Tag Archives: MENA

Read all about our September 2014 meeting here…

28 Sep

Torture is out of control in Mexico – there’s been a 600% rise in cases of torture and ill-treatment over the last 10 years. Think of Claudia Medina Tamariz, dragged from her home by marines in the middle of the night, tortured with electric shocks, sexually assaulted and left tied to a chair in the scorching afternoon heat.

Over 2 years later, no investigation of Claudia’s complaint has been made. Since last year Amnesty International has been in frequent contact with the authorities in Mexico, and its recommendations verbally welcomed – but action has yet to be taken.

We signed letters on behalf of those imprisoned or persecuted in Libya, Morocco, Yemen, and Egypt, including human rights activist Yara Sallam.

With regret we said goodbye to Laura, who’s returning to the Midlands. As well as campaigning for those imprisoned or persecuted in the Middle East and North Africa, Laura has set up this WordPress blog for us.

We’re most grateful to local musician Damian Clarke who, in support of Amnesty International, gave a very entertaining lunchtime fundraiser concert to a sizeable audience in St John’s Church on September 12. 

At our October meeting Neil Guild, the prospective Labour Parliamentary candidate for Taunton, will be coming to talk to us about his stance on human rights issues. We meet on the second Tuesday of the month at 8pm in the Silver Street Baptist Church – all are most welcome.

Petition: Protect survivors of sexual violence

19 Jun

In Algeria and Tunisia, the law allows rapists to escape prosecution by marrying their teenage victims. Morocco recently did away with a similar law, two years after 16-year-old Amina Filali committed suicide having been forced to marry the man she said had raped her.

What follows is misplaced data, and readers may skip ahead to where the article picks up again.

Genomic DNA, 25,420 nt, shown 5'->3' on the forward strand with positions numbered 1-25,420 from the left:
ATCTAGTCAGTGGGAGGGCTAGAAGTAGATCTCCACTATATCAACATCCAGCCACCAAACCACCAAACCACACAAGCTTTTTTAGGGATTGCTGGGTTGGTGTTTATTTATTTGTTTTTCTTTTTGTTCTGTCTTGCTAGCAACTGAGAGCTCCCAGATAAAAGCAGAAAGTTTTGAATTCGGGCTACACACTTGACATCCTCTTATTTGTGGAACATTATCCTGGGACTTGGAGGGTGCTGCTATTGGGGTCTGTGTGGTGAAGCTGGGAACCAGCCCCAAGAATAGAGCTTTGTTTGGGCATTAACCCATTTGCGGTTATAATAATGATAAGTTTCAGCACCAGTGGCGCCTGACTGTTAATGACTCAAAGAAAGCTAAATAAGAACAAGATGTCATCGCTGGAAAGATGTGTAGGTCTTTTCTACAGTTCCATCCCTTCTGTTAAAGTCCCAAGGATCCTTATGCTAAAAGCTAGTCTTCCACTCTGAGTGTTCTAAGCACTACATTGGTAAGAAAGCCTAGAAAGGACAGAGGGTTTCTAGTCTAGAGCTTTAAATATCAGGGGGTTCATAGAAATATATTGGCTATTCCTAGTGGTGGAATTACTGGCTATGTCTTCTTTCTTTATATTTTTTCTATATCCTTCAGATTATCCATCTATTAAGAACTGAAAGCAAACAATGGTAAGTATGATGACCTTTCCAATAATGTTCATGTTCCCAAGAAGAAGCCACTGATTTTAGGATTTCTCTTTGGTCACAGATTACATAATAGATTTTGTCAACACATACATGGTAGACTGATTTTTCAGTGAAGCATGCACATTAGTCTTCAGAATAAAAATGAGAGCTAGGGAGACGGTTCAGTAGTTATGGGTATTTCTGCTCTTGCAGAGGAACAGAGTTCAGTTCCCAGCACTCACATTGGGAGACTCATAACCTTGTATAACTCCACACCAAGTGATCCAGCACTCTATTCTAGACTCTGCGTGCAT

There are many other laws in Morocco, Algeria and Tunisia which fail to protect female survivors of sexual violence, such as making the severity of punishment for rape dependent on whether the victim was a virgin.

Sign the petition here asking the Algerian, Tunisian and Moroccan authorities to end discriminatory rape laws and protect survivors of sexual violence.

Act now to stop mass executions in Egypt

2 May

From Amnesty International USA:

An Egyptian court has sentenced 720 men to death, mostly in their absence, in two mass trials targeting alleged supporters of ousted President Mohamed Morsi.

Amnesty International believes both of these trials to be deeply flawed and grossly unfair.

Alone, each of these mass trials represents the largest number of death sentences handed down in one case in recent years. Taken together, the scale of injustice is staggering. It is a grotesque example of the shortcomings and selective, arbitrary nature of Egypt’s justice system.

This is definitely not justice. It’s the ultimate cruel, inhuman and degrading punishment, and it could be an attempt to wipe out political opposition.

Please follow this link to contact the Egyptian Minister of Justice Nayer Abdel-Moneim Othman and urge him to overturn the convictions.

Defending your rights is not ‘inciting hatred’. Call on the Bahrain authorities to free Mahdi

24 Apr

In April 2011, Mahdi Abu Dheeb, a school teacher in Bahrain and then president of union the Bahrain Teachers’ Association, was arrested for encouraging members of the union to strike.

Along with his colleague Jalila al-Salman, Mahdi proposed a teachers’ strike to support widespread protests at the time, calling for governmental reform. Both Mahdi and Jalila were arrested soon after.